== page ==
Notably, the fact that prenatal exposure to various immune-activating agents can elicit similar phenotypes is consistent with epidemiological findings suggesting that the association between MIA and schizophrenia is not limited to a single infectious or inflammatory condition(1, 15).
Despite the similarities between MIA models, however, there are also some notable differences between the models with respect to the nature of brain and behavioral changes. For example, whereas prenatal poly(I:C) exposure in rats and mice has been shown to induce cellular, neurochemical and behavioral phenotypes that are characteristic of a hyperdopaminergic state(27, 79, 80), prenatal LPS exposure may rather induce a hypodopaminergic state in adult rodent offspring(81).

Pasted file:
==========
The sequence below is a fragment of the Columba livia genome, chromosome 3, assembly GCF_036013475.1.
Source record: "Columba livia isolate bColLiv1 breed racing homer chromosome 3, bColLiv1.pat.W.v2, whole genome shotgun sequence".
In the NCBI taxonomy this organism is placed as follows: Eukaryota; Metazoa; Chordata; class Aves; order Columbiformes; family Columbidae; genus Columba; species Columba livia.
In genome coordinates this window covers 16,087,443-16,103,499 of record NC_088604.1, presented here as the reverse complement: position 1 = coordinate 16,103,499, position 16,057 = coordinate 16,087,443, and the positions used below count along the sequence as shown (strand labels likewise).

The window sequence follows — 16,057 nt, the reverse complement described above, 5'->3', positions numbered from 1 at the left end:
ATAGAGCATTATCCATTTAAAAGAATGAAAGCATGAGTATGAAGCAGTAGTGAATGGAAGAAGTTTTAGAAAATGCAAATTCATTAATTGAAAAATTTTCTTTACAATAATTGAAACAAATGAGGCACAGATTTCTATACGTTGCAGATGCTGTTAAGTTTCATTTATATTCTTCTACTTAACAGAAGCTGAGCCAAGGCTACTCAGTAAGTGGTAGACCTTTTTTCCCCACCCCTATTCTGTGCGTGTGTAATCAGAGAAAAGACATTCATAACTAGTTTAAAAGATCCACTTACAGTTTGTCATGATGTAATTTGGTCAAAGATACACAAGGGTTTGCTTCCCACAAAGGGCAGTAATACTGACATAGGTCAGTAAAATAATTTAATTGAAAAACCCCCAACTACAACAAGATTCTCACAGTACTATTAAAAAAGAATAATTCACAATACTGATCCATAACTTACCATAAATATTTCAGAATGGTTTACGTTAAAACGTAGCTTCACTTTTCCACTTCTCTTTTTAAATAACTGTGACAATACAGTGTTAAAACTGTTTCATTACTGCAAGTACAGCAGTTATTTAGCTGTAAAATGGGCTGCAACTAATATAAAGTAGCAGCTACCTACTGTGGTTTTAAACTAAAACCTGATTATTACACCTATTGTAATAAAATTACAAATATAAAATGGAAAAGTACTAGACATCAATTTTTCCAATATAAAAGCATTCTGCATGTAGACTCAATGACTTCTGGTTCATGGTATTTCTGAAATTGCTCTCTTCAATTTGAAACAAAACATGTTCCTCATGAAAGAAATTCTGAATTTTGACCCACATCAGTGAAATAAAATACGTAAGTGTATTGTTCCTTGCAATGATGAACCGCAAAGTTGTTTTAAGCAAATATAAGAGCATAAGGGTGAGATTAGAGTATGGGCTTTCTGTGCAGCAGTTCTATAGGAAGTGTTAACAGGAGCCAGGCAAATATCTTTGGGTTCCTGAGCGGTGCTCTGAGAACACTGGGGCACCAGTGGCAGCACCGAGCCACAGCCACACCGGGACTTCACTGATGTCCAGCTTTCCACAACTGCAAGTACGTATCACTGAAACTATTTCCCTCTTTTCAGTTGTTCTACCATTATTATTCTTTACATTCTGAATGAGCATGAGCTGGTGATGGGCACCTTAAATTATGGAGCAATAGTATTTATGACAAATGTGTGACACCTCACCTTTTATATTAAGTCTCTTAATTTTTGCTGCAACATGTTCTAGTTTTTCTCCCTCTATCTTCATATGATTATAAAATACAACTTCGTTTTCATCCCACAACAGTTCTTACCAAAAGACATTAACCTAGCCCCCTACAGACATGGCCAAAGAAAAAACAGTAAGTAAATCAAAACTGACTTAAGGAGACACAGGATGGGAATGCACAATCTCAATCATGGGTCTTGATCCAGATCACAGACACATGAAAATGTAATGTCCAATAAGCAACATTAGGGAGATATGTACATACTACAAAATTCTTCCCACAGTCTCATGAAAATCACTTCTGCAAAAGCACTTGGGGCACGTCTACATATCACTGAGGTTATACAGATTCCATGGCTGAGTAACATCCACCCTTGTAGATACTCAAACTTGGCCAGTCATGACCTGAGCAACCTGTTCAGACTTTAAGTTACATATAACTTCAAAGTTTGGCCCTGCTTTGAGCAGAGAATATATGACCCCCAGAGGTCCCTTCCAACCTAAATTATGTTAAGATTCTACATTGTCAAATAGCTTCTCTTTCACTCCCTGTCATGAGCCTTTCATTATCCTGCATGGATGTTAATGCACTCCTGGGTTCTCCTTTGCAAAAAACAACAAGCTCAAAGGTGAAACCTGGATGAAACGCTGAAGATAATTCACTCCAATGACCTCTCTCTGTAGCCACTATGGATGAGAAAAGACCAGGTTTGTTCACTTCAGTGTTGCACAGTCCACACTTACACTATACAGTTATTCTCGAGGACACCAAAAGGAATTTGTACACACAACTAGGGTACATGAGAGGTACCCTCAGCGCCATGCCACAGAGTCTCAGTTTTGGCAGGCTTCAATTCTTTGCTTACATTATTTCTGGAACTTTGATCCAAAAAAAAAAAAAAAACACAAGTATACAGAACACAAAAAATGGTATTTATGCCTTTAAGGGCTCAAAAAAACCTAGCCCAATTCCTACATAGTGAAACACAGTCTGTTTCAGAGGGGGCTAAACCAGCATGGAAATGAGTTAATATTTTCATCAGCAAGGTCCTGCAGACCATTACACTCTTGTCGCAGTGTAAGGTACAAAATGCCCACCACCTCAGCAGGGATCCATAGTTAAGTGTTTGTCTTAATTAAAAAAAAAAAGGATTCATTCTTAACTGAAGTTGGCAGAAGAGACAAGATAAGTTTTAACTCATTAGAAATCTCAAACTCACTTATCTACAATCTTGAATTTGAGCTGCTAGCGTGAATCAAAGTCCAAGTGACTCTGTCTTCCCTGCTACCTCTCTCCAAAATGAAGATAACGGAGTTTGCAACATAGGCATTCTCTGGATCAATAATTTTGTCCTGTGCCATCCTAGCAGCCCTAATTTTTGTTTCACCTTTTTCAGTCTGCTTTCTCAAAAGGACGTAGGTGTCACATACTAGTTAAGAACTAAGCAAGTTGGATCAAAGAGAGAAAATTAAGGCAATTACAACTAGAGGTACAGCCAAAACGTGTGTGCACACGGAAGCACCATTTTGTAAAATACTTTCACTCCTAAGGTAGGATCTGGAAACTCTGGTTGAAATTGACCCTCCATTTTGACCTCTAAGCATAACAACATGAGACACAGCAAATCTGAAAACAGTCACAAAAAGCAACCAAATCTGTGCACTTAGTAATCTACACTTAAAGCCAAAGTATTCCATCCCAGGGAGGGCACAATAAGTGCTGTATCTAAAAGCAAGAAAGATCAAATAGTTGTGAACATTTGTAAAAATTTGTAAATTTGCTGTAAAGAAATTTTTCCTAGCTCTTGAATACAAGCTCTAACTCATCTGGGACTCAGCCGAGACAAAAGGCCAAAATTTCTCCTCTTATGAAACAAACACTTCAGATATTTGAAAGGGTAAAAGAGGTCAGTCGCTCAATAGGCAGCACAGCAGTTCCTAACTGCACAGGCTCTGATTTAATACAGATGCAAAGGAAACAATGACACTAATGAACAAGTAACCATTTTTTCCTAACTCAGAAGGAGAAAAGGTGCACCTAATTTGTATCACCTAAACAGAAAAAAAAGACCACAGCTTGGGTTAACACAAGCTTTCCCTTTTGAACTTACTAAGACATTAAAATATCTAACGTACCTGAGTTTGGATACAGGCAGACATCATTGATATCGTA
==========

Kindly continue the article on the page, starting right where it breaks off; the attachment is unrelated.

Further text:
Prenatal LPS exposure in the rhesus monkey was also found to cause a significant increase in global white matter volume(64), whereas an opposite pattern (i.e., decreased white matter volume) was observed in rhesus monkey offspring born to influenza-infected mothers(69).
Besides the notable influence of prenatal timing and the genetic background discussed above, such differences may arise because different immunogens can induce a distinct set of neuroimmune abnormalities across brain development, and consequently, may lead to differing long-term deficits in brain structure and function.